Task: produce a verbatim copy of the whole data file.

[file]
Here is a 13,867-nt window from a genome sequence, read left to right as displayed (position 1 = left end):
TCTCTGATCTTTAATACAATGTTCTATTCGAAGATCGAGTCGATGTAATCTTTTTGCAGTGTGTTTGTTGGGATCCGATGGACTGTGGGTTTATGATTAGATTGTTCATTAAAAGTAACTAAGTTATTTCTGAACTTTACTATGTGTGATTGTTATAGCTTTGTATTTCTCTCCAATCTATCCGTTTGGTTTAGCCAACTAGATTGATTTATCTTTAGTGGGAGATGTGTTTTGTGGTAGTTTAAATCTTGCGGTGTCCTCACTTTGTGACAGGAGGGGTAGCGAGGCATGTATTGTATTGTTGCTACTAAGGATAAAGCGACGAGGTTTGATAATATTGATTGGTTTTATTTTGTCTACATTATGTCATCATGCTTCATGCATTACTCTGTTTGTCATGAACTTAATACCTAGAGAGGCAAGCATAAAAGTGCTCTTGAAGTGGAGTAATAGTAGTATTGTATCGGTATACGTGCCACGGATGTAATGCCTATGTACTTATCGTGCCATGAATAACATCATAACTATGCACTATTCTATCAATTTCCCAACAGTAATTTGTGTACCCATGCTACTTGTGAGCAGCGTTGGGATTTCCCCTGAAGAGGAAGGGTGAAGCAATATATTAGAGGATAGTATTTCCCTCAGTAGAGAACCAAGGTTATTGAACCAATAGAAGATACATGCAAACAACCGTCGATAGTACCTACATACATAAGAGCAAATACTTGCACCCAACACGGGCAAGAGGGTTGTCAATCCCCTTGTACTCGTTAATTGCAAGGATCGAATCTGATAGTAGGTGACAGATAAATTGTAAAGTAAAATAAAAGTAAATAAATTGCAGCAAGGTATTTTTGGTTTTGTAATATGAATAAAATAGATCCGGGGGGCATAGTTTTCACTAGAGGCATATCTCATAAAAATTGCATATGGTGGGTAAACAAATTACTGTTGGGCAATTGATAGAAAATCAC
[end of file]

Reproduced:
Here is a 13,867-nt window from a genome sequence, read left to right as displayed (position 1 = left end):
TCTCTGATCTTTAATACAATGTTCTATTCGAAGATCGAGTCGATGTAATCTTTTTGCAGTGTGTTTGTTGGGATCCGATGGACTGTGGGTTTATGATTAGATTGTTCATTAAAAGTAACTAAGTTATTTCTGAACTTTACTATGTGTGATTGTTATAGCTTTGTATTTCTCTCCAATCTATCCGTTTGGTTTAGCCAACTAGATTGATTTATCTTTAGTGGGAGATGTGTTTTGTGGTAGTTTAAATCTTGCGGTGTCCTCACTTTGTGACAGGAGGGGTAGCGAGGCATGTATTGTATTGTTGCTACTAAGGATAAAGCGACGAGGTTTGATAATATTGATTGGTTTTATTTTGTCTACATTATGTCATCATGCTTCATGCATTACTCTGTTTGTCATGAACTTAATACCTAGAGAGGCAAGCATAAAAGTGCTCTTGAAGTGGAGTAATAGTAGTATTGTATCGGTATACGTGCCACGGATGTAATGCCTATGTACTTATCGTGCCATGAATAACATCATAACTATGCACTATTCTATCAATTTCCCAACAGTAATTTGTGTACCCATGCTACTTGTGAGCAGCGTTGGGATTTCCCCTGAAGAGGAAGGGTGAAGCAATATATTAGAGGATAGTATTTCCCTCAGTAGAGAACCAAGGTTATTGAACCAATAGAAGATACATGCAAACAACCGTCGATAGTACCTACATACATAAGAGCAAATACTTGCACCCAACACGGGCAAGAGGGTTGTCAATCCCCTTGTACTCGTTAATTGCAAGGATCGAATCTGATAGTAGGTGACAGATAAATTGTAAAGTAAAATAAAAGTAAATAAATTGCAGCAAGGTATTTTTGGTTTTGTAATATGAATAAAATAGATCCGGGGGGCATAGTTTTCACTAGAGGCATATCTCATAAAAATTGCATATGGTGGGTAAACAAATTACTGTTGGGCAATTGATAGAAAATCAC